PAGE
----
- It needs to be close enough to the edges of the tallit to be considered on the corner of the garment rather than the main body of the garment.
- It needs to be far enough away from the edges of the tallit so that when the strings are added a significant length of the strings lie on the corner, as opposed to hanging off the edge of the tallit.
A quick aside: My understanding of this topic comes primarily from the book Tzitzith by Aryeh Kaplan. The book is out of print but well worth tracking down if you want to understand more about the details that make up the tallit and tzitzit.
The nerdiness begins: An important point about units of measure
The units of measure that the Talmudic rabbis used weren’t inches, yards, or centimeters, of course. In the case of tallit corners and tzitzit strings, the relevant unit of measurement is a “finger length.” A finger length was defined as the width of a thumb.
There are varying opinions about how to translate a finger length into modern measurements. Most rabbinical opinions sit in the range of ¾” to one inch. Our calculations will take both of ends of that range into account.
First question: How far away from the edges of the tallit can the tzitzit hole be?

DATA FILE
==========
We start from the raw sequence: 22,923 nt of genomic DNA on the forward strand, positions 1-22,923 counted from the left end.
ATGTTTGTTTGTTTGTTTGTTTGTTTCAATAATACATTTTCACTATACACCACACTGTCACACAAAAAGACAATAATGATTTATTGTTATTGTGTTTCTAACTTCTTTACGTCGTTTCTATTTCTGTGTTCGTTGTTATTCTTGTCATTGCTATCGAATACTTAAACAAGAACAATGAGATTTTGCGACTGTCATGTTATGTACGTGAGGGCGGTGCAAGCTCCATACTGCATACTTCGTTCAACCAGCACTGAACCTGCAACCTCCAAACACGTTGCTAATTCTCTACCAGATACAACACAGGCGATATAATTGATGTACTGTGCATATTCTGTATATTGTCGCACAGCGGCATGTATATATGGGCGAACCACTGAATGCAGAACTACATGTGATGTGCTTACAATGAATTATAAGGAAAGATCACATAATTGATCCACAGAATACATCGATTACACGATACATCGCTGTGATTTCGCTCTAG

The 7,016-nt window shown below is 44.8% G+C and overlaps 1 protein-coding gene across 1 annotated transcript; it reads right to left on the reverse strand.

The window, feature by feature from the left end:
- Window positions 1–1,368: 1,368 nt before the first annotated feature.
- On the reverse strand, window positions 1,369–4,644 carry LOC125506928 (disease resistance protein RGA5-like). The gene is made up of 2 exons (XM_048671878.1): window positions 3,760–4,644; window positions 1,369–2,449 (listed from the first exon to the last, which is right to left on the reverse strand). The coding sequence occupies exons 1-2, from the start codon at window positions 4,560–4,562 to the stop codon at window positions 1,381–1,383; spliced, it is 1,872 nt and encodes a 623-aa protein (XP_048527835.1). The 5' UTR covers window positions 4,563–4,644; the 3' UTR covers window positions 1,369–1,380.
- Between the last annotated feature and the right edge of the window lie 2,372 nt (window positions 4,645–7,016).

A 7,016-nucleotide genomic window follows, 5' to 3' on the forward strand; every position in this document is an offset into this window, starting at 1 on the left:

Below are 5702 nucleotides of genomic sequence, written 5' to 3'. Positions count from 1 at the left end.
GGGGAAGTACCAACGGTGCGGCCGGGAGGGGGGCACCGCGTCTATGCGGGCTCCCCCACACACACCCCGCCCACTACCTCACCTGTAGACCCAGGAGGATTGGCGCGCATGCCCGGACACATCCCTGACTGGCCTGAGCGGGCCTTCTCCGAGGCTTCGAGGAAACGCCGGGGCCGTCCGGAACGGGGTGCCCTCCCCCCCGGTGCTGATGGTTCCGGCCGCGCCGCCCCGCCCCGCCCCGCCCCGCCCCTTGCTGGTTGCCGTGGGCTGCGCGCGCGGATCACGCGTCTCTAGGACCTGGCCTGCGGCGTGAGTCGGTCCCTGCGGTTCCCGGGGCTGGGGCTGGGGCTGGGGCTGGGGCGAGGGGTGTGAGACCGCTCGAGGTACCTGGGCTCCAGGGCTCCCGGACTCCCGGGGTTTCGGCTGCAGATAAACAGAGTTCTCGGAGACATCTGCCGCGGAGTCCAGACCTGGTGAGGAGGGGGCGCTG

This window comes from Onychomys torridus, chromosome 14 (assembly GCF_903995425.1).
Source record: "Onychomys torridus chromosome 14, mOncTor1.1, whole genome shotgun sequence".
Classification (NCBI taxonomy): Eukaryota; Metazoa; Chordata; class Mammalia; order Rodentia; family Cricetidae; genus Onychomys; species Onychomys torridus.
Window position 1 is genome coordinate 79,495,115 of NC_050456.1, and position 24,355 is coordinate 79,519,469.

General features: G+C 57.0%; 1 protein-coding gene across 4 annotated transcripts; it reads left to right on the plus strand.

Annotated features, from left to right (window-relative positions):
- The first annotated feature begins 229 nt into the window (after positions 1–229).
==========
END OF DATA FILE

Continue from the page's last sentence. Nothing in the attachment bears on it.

The issue here is: What’s the farthest away from the edges the tzitzit hole can be and still be considered on the corner of the tallit as opposed to the main body of the garment?
Generally, a piece of cloth is considered relevant under Jewish law only if it’s at least three finger lengths square (There are a number of Jewish laws that can end up impacting cloth, but that’s a whole other set of blog posts.) The point here is that three finger lengths makes a cloth a cloth. From this idea, the rabbis derived that on any significantly sized piece of cloth, once we move a distance of more than three finger lengths away from any of the edges, we are in the main body of the cloth. And if we’re in the main body of the cloth, we’re no longer at the corner.
Therefore, to be on the corner, a tzitzit hole can’t be more than three finger lengths away from either of the two adjoining edges of the tallit.
Taking into account that the modern-day opinions on the size of a finger length ranges from ¾” to 1”, the farthest away from the edges of a tallit a tzitzit hole can be is either 2¼” or 3”.